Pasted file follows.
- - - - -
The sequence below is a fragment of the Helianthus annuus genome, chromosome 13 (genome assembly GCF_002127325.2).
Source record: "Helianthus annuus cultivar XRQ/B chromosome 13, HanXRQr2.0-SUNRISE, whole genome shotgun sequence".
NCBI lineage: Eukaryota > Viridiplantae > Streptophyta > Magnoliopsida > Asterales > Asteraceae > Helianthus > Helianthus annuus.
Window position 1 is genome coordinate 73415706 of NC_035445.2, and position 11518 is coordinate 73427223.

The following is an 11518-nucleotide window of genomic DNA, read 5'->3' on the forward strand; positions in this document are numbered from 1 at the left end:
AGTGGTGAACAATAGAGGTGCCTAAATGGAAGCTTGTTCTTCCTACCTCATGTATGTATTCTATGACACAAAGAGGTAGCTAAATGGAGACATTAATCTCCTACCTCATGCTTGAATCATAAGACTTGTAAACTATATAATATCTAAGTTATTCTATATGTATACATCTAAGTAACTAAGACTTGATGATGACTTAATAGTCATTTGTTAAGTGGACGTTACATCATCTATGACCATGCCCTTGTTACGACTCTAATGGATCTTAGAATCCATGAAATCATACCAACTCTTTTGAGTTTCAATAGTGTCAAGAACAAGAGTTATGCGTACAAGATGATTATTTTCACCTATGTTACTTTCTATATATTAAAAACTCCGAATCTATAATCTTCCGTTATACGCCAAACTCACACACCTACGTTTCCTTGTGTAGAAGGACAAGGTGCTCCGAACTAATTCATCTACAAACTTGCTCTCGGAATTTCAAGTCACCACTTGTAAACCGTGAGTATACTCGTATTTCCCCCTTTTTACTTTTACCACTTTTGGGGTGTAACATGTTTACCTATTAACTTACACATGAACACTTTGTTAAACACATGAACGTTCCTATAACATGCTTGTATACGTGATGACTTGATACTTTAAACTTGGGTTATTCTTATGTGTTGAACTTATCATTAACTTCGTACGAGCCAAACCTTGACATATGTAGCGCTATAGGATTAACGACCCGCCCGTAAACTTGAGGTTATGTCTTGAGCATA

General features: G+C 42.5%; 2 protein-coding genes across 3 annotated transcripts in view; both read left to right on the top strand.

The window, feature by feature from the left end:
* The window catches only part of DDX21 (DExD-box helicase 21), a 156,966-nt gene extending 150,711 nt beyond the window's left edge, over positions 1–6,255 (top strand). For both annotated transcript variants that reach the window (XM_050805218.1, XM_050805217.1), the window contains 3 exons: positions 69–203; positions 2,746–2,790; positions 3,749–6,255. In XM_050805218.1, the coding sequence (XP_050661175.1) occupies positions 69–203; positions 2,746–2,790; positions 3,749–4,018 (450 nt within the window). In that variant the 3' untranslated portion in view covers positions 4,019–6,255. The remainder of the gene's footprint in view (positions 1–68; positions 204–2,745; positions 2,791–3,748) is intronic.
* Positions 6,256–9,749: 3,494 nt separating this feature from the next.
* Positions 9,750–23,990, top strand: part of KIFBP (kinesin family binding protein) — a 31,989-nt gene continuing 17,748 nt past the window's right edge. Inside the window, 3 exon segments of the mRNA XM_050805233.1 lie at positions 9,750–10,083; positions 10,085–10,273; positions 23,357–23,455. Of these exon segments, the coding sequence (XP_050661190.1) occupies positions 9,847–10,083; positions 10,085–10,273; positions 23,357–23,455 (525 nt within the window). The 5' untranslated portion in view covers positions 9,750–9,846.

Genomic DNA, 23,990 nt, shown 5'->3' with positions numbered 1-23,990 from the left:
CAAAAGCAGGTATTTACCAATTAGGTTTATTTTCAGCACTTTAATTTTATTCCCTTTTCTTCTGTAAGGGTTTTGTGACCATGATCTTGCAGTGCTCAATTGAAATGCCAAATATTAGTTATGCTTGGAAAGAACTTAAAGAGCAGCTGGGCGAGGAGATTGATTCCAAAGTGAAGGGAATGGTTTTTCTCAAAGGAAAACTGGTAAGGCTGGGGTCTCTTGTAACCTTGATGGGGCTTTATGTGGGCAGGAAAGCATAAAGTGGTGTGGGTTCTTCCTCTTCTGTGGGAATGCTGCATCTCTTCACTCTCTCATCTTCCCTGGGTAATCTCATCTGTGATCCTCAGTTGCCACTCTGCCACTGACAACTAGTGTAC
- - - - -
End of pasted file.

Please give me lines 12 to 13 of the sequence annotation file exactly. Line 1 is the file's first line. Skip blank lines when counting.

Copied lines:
Genomic DNA, 23,990 nt, shown 5'->3' with positions numbered 1-23,990 from the left:
CAAAAGCAGGTATTTACCAATTAGGTTTATTTTCAGCACTTTAATTTTATTCCCTTTTCTTCTGTAAGGGTTTTGTGACCATGATCTTGCAGTGCTCAATTGAAATGCCAAATATTAGTTATGCTTGGAAAGAACTTAAAGAGCAGCTGGGCGAGGAGATTGATTCCAAAGTGAAGGGAATGGTTTTTCTCAAAGGAAAACTGGTAAGGCTGGGGTCTCTTGTAACCTTGATGGGGCTTTATGTGGGCAGGAAAGCATAAAGTGGTGTGGGTTCTTCCTCTTCTGTGGGAATGCTGCATCTCTTCACTCTCTCATCTTCCCTGGGTAATCTCATCTGTGATCCTCAGTTGCCACTCTGCCACTGACAACTAGTGTAC